# Page:A Treatise on Electricity and Magnetism - Volume 2.djvu/236

204 [576.

ELECTROKINETICS.

to make the instrument very sensible to the action of the force if it exists.

The chief difficulty in the experiments arose from the disturbing action of the earth s magnetic force, which caused the electromagnet to act like a dip-needle. The results obtained were on this account very rough, but no evidence of any change in θ could be obtained even when an iron core was inserted in the coil, so as to make it a powerful electromagnet.

If, therefore, a magnet contains matter in rapid rotation, the angular momentum of this rotation must be very small compared with any quantities which we can measure, and we have as yet no evidence of the existence of the terms Tme derived from their mechanical action.

576.] Let us next consider the forces acting on the currents of electricity, that is, the electromotive forces.

Let Y be the effective electromotive force due to induction, the electromotive force which must act on the circuit from without to balance it is Y' = -Y, and, by Lagrange s equation,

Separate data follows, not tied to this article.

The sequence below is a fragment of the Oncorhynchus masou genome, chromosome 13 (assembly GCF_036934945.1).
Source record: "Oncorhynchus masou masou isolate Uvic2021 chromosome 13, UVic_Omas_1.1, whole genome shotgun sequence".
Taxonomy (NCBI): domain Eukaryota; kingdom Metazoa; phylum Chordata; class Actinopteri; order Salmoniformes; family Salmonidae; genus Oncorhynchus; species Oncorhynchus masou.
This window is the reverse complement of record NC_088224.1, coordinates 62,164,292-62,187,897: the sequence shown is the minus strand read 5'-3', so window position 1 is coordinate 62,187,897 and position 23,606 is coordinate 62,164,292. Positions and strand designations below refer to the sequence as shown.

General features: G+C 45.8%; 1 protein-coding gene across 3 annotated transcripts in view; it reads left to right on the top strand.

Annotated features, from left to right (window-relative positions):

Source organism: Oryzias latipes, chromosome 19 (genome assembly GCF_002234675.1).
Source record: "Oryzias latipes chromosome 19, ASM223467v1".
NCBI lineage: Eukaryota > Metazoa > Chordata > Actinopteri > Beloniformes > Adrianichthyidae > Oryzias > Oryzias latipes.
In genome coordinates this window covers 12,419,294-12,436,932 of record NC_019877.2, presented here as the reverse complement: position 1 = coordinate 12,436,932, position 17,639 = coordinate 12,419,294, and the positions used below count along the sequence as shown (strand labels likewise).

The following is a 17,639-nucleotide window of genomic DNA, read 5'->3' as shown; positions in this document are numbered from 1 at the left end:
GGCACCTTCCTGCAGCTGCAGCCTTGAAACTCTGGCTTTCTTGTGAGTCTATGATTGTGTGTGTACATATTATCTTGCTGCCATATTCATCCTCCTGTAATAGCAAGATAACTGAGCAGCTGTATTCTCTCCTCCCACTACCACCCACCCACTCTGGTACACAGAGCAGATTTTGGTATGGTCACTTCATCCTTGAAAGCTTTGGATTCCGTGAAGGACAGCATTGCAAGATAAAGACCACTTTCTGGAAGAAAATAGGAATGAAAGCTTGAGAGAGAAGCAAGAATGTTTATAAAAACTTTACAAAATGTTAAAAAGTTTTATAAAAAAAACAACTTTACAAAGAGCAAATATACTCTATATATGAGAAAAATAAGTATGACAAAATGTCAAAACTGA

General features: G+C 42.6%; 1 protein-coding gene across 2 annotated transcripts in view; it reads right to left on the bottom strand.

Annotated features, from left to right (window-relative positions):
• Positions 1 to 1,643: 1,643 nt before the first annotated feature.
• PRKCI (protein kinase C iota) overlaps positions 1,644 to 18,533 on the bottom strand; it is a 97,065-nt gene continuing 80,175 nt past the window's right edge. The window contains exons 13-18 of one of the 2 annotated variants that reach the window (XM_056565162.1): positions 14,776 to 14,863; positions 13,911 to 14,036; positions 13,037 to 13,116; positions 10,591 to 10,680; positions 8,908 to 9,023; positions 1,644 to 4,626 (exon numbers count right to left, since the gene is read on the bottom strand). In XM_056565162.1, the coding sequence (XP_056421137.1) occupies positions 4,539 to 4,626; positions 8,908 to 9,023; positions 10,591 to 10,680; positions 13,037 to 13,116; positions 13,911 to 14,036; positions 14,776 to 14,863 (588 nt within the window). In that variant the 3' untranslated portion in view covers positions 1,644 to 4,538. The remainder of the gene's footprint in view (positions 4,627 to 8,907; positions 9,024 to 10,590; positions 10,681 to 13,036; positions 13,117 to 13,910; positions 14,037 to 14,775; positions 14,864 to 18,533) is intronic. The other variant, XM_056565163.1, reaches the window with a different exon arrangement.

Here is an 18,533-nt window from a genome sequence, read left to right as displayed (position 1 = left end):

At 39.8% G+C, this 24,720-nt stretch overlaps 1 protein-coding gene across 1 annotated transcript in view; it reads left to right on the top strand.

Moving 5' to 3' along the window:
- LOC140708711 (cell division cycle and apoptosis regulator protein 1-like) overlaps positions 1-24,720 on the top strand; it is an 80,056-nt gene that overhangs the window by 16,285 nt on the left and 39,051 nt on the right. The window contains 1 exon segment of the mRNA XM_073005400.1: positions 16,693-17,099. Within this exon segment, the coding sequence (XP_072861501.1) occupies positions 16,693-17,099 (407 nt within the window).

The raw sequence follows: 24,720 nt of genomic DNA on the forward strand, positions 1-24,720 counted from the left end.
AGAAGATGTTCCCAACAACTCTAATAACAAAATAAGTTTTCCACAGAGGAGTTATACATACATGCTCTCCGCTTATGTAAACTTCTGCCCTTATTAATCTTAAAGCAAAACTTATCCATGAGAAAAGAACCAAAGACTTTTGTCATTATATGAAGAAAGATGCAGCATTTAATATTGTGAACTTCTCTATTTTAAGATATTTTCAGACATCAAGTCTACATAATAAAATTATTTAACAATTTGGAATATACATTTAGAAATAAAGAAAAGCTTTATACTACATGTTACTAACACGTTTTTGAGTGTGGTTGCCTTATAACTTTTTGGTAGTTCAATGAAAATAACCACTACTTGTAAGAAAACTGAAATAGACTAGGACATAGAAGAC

$Y = -Y' = - \frac{d}{dt} \frac{dT}{d\dot{y}} + \frac{dT}{dy}.$

Since there are no terms in T involving the coordinate y, the second term is zero, and Y is reduced to its first term. Hence, electromotive force cannot exist in a system at rest, and with constant currents.

Again, if we divide Y into three parts, Ym, Ye, Yme, corresponding to the three parts of T, we find that, since Tm does not contain $\dot{y}$, Ym = 0.

 We also find $Y_e =- \frac{d}{dt} \frac{dT_e}{d\dot{y}}.$

Here $\frac{dT_e}{d\dot{y}}$ is a linear function of the currents, and this part of the electromotive force is equal to the rate of change of this function. This is the electromotive force of induction discovered by Faraday. We shall consider it more at length afterwards.

577.] From the part of T, depending on velocities multiplied by currents, we find

 $Y_{me} = - \frac{d}{dt} \frac{dT_{me}}{d\dot{y}}.$

Now $\frac{dT_{me}}{d\dot{y}}$ is a linear function of the velocities of the conductors. If, therefore, any terms of Tme have an actual existence, it would be possible to produce an electromotive force independently of all existing currents by simply altering the velocities of the conductors.